Dispute Resolution

Serbia & Montenegro: Enforcing Foreign Court Judgments and Arbitral Awards

An Austrian company might believe it did a good job if it convinced a Serbian party to accept jurisdiction of a court in Austria. On the contrary – it ensured itself a court decision which could never be enforced against its debtor in Serbia. Such Austrian court judgment could strike the same barrier in Montenegro as well. Although a dispute is the last thing to expect as a result of a promising business deal, it has to be among the first things on the agenda when negotiating a transaction.

Choosing a dispute resolution clause is not simply a question of whether you prefer resolving disputes before a court or via arbitration. The clause should provide the parties with a fast, reliable, accessible, and least expensive forum for dispute resolution. At the same time, it should ensure that the litigation/arbitration ends with a final and binding decision that will be easily enforceable in a jurisdiction where the debtor has most of the assets. Otherwise, it is useless.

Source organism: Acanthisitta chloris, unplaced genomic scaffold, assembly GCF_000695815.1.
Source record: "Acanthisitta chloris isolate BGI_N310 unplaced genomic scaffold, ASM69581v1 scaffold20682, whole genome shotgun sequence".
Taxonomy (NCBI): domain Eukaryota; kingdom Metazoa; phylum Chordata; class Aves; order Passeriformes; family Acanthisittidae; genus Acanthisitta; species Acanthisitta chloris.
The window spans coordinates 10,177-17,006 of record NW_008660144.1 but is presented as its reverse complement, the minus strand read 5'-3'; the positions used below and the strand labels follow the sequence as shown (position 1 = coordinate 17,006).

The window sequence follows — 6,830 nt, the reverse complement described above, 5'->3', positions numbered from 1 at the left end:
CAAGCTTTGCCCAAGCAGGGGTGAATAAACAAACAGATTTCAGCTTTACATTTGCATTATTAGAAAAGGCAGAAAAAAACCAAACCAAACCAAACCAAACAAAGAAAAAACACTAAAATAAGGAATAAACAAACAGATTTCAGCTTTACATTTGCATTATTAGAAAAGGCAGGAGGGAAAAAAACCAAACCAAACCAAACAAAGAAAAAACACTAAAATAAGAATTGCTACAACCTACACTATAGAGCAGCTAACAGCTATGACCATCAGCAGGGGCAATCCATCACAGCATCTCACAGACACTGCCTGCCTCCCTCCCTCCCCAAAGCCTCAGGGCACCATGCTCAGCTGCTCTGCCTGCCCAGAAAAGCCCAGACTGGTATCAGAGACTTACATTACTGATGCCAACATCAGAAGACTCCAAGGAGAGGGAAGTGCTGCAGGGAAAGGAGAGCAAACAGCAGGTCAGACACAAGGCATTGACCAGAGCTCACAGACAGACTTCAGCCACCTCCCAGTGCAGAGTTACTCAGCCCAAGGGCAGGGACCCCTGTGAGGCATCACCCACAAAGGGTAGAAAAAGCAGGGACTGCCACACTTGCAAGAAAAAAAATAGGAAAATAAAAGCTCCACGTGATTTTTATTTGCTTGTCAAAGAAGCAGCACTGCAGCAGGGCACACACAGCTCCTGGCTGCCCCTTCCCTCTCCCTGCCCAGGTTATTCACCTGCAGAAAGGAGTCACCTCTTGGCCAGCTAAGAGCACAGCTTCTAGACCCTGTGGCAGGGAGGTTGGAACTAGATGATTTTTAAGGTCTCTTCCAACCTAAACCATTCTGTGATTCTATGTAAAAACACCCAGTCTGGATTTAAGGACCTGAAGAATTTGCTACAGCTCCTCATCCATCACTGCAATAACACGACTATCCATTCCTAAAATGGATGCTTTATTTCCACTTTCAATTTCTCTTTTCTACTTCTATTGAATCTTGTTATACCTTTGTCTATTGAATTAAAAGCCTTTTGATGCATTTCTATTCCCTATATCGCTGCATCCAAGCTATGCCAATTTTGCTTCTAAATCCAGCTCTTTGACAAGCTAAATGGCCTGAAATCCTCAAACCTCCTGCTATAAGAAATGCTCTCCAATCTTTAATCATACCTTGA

Recognition and enforcement of foreign court judgments

In disputes with an international element, parties can select the jurisdiction of a foreign court. But before such foreign court judgment can be enforced in Serbia or Montenegro, it must be recognised by local courts in a separate non-contentious procedure. After being recognised, the foreign court judgment is equal in force to a domestic one and can be enforced.